Releasing new music is always a challenge for recording artists as the industry has become more splintered.
“Do you release an album or do you give away the music?” asks Blake Christiana, the vocalist-guitarist for the Grammy-nominated Americana band Yarn. “Who knows what to do?”
Well, Christiana and his Yarn bandmates are getting creative. They’ve come up with a new concept for their latest project, dubbed “Lucky 13.” The band is releasing a single with an “A” side and “B” side on the 13th of each month for the entire year for $5 a month.
“We started (in January) and the reception was good,” Christiana says. “This is a digital 45. We also include a revamped older song and an alternative version of one of our songs. Four tracks a month means 48 songs for the year. That’s a lot of music. We did what we had to do.”
The new Yarn tunes are diverse. “It all depends on our mood,” Christiana says. “Sometimes the songs are alt-country and other times they’re rock. The creative juices are flowing. You’ll have to sign up to see what we have in store over the next few months.”
Or check out Yarn when the Raleigh-based band plays a hometown show Feb. 9 at the Cat’s Cradle Back Room.
“The local shows are always fun,” Christiana says while calling from Charlotte. “I know Cat’s Cradle will be packed with family and friends. I love the familiar, and I’ve really embraced Raleigh.”
Christiana moved from Brooklyn to the Triangle a half-decade ago and has no regrets.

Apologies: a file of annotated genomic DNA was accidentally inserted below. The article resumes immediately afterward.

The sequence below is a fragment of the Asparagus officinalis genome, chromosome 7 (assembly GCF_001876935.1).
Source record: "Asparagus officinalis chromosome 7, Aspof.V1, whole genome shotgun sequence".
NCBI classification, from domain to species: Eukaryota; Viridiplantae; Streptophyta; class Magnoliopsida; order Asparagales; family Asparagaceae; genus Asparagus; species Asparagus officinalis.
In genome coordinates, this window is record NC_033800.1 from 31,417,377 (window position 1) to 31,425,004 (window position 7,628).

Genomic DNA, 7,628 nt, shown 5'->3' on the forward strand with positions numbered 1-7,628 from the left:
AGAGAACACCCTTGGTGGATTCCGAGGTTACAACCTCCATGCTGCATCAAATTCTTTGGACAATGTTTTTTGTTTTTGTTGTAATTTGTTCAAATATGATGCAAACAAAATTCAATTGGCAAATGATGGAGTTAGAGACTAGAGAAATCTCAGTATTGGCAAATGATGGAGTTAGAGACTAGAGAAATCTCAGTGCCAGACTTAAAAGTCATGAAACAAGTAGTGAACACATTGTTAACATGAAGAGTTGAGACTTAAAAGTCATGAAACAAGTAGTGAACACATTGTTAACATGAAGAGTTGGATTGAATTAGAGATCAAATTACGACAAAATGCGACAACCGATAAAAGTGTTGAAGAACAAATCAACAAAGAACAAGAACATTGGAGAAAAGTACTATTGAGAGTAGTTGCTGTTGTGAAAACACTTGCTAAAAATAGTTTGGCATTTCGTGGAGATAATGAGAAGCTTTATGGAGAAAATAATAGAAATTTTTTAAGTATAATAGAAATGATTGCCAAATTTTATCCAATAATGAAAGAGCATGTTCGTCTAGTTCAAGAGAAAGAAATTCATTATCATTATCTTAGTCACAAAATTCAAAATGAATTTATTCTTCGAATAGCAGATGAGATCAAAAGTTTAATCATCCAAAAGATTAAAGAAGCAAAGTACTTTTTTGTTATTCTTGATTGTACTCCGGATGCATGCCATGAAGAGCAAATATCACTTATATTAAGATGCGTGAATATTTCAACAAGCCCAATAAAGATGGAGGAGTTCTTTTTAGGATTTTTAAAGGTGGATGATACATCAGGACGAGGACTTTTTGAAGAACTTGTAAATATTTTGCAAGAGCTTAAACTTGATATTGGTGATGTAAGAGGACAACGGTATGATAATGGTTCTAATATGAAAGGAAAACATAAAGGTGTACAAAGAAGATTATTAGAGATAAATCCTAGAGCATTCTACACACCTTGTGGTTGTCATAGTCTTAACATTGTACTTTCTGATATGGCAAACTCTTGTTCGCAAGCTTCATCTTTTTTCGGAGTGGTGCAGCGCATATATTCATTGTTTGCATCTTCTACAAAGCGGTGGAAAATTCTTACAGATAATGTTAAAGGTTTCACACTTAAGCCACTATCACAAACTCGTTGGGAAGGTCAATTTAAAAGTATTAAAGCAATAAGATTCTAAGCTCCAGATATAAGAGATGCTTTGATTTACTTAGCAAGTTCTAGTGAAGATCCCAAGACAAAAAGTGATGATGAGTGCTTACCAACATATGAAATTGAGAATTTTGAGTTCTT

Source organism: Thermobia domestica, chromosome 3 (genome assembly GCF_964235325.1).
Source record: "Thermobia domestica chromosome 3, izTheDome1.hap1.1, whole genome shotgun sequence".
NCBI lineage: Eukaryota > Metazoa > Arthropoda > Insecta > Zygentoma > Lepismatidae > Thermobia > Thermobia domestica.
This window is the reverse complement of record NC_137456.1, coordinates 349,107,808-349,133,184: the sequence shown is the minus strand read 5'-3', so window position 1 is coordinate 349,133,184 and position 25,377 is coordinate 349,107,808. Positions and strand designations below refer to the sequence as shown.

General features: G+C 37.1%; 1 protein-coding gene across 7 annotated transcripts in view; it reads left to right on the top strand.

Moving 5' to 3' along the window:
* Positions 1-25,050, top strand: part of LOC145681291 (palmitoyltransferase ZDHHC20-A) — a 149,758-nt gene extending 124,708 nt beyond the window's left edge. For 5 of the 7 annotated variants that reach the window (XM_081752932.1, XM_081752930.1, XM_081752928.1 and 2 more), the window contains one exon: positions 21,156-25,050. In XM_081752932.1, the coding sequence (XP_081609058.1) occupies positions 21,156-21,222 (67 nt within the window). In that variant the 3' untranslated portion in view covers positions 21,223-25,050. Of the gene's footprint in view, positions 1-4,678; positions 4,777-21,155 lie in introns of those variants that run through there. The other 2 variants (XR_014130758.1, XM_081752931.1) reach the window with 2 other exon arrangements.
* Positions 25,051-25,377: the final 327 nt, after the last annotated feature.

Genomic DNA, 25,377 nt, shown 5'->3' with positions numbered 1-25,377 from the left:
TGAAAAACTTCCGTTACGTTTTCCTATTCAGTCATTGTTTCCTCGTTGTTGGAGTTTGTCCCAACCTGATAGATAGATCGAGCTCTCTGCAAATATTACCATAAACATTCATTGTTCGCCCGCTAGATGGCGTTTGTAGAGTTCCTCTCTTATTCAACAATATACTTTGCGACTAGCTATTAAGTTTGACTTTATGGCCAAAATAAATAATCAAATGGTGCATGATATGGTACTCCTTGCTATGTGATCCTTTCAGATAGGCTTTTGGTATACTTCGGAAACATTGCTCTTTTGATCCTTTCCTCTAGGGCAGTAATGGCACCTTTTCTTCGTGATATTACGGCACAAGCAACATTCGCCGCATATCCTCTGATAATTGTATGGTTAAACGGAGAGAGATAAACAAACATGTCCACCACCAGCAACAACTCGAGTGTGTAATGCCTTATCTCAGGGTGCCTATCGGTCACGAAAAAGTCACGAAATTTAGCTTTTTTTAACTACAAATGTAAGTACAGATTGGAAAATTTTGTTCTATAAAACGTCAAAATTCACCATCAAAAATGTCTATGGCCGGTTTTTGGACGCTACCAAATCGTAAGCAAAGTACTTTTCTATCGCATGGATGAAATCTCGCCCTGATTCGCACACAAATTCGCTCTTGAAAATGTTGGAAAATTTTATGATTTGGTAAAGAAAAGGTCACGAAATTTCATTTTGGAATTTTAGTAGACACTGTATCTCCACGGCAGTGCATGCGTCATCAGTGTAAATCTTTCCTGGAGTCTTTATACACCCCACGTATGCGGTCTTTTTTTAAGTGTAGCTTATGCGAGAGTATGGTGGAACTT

“Raleigh has been the perfect place for me,” Christiana says. “Not only has it been an inspiring place for a musician, it’s been great for quality of life. The first thing I did was buy patio furniture when I moved down here. I still love the fact that I have more space here and less chaos. It’s more manageable and affordable.
“It allows me to afford the finer things in life like going to get drinks at Slim’s (Downtown Bar). I love living downtown. It’s a great scene there. Everyone talks about how cool it is living in Brooklyn. It’s true. It is fun living in Brooklyn, but people should check out Raleigh. I bought a house there, and my wife and I couldn’t be happier where we’re living.”
On Friday, expect a number of songs from the band’s six albums. “We have plenty to draw from,” Christiana says. “I wouldn’t be surprised if the show at Cat’s Cradle will be a long evening.”
Yarn, which also includes bassist Rick Bugel, vocalist-guitarist Rod Hohl and drummer Bobby Bonhomme, crafts gritty, relatable material.
“What we write is about real life,” Christiana says. “We write from the heart when we’re writing about messed-up relationships. We’ve experienced it all. I think people love things that they can connect with. They like it when they might have experienced the same thing that a songwriter experienced. Everybody in this band has been through a lot. We have the material.”
And there will be at least 24 new songs in 2018 to add to the band’s vast canon.
“It’s going to be tougher to put together a set list, but that’s a good problem to have,” Christiana says. “We’re just going to keep building on this, and we’re going to build on it in Raleigh. There’s no place like it there. Moving down there was one of the best things I’ve ever done.”
Who: Yarn with John Howie Jr. and the Rosewood Bluff
When: 8 p.m. Feb. 9
Where: Cat’s Cradle, 300 E. Main St., Carrboro
Tickets: $12 in advance and $15 day of show.
Info: 919-967-9053 or catscradle.com